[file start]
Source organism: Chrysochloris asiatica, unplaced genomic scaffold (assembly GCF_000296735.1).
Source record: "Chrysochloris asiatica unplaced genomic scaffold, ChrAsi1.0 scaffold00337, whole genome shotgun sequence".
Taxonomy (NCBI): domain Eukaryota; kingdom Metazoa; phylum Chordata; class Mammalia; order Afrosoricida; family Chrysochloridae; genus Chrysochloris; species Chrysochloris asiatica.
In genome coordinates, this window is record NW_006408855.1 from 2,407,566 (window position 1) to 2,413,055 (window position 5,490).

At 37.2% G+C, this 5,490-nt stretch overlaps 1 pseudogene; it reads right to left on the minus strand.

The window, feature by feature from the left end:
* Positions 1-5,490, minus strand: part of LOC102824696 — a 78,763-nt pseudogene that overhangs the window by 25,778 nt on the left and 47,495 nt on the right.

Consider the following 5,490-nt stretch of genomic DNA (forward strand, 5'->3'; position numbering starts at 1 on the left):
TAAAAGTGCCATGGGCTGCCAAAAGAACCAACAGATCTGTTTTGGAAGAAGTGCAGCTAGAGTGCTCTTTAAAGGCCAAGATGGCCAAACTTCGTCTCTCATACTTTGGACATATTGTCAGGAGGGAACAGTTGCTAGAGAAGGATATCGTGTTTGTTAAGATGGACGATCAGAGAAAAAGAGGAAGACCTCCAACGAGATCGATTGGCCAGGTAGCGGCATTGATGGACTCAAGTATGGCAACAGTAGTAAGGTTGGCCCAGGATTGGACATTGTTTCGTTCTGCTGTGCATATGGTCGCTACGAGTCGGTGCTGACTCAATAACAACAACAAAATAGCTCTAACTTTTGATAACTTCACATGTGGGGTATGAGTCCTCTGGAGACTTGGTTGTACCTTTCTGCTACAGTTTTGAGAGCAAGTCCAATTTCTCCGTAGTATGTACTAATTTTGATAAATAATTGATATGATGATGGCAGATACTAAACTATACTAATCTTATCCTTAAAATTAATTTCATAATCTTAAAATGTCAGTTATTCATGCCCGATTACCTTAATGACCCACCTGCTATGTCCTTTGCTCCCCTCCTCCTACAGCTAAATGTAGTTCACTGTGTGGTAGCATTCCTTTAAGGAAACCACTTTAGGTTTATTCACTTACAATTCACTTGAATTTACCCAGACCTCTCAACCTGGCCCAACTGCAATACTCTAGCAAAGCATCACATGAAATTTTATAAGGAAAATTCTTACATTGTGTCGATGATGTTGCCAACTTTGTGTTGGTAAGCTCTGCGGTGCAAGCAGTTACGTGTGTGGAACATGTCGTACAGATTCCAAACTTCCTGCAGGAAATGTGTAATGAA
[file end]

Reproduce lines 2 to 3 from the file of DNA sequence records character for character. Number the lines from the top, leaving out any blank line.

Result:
Source record: "Chrysochloris asiatica unplaced genomic scaffold, ChrAsi1.0 scaffold00337, whole genome shotgun sequence".
Taxonomy (NCBI): domain Eukaryota; kingdom Metazoa; phylum Chordata; class Mammalia; order Afrosoricida; family Chrysochloridae; genus Chrysochloris; species Chrysochloris asiatica.